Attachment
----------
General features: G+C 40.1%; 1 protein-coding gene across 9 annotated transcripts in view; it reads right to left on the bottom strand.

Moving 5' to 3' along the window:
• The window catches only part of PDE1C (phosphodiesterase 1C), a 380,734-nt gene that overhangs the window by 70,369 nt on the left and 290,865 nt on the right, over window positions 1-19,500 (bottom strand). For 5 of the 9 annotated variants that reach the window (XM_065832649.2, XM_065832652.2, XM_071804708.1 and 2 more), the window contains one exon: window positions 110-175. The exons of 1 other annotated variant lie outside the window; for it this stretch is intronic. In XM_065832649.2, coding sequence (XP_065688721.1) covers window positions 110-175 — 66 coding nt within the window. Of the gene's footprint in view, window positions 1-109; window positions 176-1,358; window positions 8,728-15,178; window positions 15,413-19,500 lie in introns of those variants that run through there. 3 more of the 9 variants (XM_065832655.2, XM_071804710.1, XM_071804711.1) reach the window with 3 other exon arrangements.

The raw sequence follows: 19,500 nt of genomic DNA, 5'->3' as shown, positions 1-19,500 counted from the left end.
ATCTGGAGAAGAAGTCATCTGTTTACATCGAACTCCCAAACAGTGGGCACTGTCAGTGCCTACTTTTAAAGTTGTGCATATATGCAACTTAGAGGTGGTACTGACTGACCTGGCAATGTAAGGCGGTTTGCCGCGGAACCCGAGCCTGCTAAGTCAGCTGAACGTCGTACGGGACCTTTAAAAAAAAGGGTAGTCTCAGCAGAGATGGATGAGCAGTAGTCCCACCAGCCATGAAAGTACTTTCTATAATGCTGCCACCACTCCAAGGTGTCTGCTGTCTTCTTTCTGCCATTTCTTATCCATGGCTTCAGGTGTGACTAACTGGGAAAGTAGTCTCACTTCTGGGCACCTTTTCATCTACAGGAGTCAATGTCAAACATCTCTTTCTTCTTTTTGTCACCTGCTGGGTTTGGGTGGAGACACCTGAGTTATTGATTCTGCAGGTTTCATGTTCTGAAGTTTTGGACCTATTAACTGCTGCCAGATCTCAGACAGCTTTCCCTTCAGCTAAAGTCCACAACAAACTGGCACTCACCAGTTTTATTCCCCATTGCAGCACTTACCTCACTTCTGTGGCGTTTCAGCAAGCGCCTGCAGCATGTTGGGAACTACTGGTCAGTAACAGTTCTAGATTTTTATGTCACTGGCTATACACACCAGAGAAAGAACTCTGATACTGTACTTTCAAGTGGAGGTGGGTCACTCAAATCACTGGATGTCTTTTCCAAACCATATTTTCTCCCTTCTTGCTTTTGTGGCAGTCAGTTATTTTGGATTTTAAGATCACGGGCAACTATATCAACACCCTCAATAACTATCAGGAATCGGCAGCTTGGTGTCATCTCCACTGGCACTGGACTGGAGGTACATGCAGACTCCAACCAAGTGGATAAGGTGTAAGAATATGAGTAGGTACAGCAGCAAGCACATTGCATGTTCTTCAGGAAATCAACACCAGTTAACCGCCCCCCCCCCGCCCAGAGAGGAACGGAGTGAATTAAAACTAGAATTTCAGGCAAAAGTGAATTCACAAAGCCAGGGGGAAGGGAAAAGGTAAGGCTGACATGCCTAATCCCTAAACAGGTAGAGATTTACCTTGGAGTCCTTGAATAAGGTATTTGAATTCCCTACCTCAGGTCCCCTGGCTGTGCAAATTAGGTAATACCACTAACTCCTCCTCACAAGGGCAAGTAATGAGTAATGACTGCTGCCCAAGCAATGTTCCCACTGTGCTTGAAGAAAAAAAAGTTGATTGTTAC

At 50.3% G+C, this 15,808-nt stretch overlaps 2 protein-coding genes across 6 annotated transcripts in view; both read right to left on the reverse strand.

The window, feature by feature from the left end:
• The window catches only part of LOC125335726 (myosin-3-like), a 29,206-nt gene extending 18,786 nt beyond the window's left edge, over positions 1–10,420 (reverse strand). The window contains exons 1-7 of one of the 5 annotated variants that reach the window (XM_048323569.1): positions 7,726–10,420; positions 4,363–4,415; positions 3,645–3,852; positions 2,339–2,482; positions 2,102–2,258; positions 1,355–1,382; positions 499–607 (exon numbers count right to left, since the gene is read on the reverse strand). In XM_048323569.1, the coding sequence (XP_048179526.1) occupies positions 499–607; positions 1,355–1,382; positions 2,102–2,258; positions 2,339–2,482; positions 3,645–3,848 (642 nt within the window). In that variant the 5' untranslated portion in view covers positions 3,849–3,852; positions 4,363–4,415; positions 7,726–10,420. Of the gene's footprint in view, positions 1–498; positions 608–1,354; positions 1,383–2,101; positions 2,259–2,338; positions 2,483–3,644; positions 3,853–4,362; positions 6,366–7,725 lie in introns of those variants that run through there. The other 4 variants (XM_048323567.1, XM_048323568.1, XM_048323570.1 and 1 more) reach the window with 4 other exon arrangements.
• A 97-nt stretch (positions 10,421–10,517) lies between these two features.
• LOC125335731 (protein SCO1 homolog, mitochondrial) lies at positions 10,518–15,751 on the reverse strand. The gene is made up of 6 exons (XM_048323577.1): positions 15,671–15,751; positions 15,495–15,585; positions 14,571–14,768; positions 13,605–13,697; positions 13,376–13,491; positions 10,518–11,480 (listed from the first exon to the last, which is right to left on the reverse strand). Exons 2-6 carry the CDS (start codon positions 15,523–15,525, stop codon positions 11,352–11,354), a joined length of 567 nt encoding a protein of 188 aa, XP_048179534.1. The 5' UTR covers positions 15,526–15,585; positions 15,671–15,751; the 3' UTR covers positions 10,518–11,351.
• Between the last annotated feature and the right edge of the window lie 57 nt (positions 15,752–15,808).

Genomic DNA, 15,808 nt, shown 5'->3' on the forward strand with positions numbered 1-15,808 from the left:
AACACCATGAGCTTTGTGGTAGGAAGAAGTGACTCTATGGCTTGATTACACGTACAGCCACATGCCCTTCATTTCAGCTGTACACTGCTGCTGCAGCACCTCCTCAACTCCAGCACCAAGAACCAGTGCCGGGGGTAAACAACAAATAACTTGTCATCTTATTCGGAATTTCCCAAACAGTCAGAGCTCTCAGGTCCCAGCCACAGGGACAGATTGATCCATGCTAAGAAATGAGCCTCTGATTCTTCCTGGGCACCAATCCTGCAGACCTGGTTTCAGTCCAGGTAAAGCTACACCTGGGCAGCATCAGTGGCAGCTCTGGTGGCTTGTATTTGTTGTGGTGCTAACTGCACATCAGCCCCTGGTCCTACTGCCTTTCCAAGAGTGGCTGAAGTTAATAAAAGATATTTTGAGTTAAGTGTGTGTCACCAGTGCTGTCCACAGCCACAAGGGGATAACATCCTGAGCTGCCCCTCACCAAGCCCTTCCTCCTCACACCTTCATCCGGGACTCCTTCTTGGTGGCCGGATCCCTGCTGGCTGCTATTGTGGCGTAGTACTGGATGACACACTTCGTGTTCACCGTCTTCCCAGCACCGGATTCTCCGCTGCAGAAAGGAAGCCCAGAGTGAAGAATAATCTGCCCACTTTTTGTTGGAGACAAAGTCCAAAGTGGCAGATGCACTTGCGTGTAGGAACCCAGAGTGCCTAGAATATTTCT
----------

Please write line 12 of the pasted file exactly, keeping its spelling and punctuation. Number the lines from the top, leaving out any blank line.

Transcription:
Genomic DNA, 15,808 nt, shown 5'->3' on the forward strand with positions numbered 1-15,808 from the left: